Terrible singing voice. Just terrible.
Photos reveal her mood settled
at a young age. Her bangs and blue eyeshadow.
Once she mustered edible play-dough.
For this I loved her more than anything.
My ponytail flew freely in a yellow car
with no top. My father sang rock & roll.
I do not remember my mother in that car.
Mothers are trouble, she told me
so. That and she always wanted to be a mother.
Like a bleating cow she fell over. My birth
on the hall rug, my hair matted goo
till it was cleaned and stood straight up.
Always in nightgowns, nursing
a baby. Her bare breast goes shopping. Rides a train.
What she gave me: the need to be taken seriously,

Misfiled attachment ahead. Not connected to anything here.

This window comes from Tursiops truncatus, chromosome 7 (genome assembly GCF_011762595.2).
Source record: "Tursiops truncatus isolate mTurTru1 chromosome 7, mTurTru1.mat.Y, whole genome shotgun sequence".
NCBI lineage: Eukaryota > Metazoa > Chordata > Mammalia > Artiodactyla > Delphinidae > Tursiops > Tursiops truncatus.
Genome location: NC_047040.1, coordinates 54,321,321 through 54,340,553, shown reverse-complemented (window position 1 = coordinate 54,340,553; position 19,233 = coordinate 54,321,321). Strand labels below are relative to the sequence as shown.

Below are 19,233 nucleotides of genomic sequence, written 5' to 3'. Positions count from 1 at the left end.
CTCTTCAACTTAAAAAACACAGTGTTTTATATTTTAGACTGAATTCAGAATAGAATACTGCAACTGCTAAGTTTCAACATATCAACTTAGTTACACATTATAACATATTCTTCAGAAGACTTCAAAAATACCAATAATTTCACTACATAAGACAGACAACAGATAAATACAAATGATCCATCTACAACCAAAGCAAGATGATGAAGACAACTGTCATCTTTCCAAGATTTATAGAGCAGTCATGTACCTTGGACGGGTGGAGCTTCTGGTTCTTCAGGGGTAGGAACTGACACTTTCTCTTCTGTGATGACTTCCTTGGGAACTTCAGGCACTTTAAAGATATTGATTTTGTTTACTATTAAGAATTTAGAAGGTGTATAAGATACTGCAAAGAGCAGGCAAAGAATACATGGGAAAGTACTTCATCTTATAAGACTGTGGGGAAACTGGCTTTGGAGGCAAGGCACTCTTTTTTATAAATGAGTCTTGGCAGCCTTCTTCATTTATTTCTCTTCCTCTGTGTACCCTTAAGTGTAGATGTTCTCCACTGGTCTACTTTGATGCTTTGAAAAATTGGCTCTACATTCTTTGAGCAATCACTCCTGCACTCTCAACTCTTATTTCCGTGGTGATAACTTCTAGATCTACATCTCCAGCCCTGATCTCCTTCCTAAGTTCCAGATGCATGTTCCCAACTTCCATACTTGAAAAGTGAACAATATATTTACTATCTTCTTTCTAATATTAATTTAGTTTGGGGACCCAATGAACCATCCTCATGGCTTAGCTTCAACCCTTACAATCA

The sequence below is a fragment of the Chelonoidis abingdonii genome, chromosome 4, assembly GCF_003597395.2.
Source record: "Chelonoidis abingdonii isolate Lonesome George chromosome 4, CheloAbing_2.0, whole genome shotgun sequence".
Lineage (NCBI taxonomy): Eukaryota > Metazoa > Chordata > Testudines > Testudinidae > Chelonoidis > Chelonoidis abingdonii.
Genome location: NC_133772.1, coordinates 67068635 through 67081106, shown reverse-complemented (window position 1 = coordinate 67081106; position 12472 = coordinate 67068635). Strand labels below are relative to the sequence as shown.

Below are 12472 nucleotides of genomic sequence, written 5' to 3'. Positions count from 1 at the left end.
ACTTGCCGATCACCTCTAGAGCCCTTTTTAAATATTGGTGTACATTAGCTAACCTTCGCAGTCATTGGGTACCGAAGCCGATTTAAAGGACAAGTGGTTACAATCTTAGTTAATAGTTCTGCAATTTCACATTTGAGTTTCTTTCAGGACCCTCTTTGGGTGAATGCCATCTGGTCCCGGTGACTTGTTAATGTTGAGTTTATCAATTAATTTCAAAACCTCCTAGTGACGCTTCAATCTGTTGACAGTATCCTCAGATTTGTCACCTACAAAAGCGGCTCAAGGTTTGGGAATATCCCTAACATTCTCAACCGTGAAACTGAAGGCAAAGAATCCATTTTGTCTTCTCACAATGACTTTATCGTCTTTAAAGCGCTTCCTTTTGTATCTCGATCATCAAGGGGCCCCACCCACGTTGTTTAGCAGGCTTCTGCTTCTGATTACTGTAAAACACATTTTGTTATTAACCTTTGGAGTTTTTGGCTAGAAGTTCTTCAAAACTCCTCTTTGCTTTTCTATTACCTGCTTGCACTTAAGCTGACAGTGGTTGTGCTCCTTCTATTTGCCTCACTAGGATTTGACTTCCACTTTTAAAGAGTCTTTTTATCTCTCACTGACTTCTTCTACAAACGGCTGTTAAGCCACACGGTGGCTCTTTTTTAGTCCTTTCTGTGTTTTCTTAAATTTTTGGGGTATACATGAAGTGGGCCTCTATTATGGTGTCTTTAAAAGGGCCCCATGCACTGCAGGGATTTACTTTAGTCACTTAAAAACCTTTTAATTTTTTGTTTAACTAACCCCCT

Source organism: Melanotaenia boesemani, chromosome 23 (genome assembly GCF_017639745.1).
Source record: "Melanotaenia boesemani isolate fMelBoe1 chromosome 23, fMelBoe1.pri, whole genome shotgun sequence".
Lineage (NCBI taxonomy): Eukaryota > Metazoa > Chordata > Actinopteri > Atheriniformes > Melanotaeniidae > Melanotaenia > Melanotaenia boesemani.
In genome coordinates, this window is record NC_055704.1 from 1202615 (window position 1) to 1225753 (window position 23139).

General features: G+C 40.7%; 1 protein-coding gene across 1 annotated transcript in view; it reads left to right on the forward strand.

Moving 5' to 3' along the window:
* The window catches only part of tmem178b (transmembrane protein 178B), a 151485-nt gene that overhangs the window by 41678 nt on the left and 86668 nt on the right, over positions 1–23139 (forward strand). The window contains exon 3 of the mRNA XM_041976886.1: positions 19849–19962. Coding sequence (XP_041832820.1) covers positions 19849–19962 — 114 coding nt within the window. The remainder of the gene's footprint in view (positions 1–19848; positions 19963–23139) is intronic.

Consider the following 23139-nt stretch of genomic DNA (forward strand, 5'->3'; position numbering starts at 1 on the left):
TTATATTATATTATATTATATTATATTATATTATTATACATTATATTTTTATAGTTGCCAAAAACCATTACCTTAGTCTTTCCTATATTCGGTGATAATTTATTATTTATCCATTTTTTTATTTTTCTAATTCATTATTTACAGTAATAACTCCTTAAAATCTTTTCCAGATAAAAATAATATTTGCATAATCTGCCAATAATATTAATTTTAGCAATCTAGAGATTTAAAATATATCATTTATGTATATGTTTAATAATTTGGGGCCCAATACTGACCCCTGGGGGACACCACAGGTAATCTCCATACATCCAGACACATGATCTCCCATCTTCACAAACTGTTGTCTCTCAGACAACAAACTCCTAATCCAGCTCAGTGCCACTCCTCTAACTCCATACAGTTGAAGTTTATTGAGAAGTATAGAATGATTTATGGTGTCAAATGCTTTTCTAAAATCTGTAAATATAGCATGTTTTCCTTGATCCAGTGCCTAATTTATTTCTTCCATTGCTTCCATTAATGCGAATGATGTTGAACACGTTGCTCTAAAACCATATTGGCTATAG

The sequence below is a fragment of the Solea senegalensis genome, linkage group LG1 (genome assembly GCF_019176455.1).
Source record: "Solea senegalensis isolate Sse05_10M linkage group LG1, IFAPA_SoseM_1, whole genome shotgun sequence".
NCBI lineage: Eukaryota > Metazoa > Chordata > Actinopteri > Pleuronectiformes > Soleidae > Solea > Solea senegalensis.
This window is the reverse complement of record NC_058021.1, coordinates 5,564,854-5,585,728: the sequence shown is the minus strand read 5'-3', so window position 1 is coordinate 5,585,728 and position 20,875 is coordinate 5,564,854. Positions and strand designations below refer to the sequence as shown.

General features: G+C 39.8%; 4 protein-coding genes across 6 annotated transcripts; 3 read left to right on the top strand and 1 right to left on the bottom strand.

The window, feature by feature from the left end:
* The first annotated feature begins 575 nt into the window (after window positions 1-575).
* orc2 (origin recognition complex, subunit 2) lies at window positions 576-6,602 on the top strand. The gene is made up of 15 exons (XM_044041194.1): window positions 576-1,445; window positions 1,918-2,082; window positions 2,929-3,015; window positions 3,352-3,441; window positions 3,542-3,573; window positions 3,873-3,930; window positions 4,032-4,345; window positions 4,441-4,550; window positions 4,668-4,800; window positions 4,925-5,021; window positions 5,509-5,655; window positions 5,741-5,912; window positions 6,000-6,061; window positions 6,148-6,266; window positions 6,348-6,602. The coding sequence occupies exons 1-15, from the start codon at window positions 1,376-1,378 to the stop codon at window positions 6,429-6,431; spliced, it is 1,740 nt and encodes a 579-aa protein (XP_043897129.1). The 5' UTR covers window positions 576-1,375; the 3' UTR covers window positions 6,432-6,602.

the urgency to get it over with. No time
to apologize for the past. It moves on.
Annie Harper is currently completing her MFA in poetry at Oregon State University. Her poems have previously appeared in touchstones magazine and Enormous Rooms. She is from Salt Lake City, Utah.
“I’ve never had a porch of my own, but I know that I want one. I imagine myself on a wraparound porch in a long skirt or wide-brimmed hat. By then I will have earned my chin whiskers and pipe. I smoke and talk to the man who has driven for a long time to arrive at my porch. A fussy puppy (or maybe someone’s small dirty child) comes in and out of the screen door with a toy in its mouth.”